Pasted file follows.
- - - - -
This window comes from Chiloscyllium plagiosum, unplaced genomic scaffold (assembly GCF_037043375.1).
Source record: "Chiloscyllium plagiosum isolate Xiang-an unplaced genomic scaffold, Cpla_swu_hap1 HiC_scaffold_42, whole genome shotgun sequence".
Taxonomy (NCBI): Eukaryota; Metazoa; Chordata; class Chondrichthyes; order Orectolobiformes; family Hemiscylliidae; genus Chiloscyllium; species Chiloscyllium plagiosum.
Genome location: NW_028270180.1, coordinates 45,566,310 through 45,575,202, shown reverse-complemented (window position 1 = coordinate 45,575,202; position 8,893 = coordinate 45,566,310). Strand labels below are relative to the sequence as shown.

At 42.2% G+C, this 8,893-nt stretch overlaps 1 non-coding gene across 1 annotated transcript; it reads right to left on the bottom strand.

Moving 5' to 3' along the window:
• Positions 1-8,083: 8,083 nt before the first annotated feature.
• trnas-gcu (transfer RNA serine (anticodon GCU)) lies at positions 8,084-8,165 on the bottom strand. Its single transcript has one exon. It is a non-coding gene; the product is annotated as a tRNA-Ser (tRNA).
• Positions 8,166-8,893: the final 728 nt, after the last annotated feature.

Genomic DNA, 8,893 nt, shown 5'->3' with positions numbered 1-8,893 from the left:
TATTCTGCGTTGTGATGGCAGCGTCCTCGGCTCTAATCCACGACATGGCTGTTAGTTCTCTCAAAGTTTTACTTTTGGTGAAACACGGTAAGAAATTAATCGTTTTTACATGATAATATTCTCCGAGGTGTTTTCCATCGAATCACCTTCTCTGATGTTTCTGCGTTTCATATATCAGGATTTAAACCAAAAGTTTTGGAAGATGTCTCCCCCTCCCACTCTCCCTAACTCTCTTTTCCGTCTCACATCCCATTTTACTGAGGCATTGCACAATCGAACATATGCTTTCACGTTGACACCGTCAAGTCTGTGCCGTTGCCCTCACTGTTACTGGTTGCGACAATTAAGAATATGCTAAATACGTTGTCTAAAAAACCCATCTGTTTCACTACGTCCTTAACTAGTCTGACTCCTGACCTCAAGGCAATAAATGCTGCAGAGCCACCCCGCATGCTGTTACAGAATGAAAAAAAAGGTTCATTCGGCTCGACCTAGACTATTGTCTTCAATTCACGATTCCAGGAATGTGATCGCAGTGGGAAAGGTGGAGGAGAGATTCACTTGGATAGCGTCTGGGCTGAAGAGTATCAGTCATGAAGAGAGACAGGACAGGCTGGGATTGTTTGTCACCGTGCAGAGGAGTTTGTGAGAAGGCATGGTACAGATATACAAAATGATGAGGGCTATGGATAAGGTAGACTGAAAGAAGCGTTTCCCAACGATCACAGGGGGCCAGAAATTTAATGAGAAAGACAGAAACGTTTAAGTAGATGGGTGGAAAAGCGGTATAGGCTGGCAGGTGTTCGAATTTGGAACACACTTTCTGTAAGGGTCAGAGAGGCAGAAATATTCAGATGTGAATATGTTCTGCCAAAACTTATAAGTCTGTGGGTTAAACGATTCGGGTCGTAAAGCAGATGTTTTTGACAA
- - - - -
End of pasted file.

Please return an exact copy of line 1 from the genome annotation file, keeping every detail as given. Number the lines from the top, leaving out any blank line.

This window comes from Chiloscyllium plagiosum, unplaced genomic scaffold (assembly GCF_037043375.1).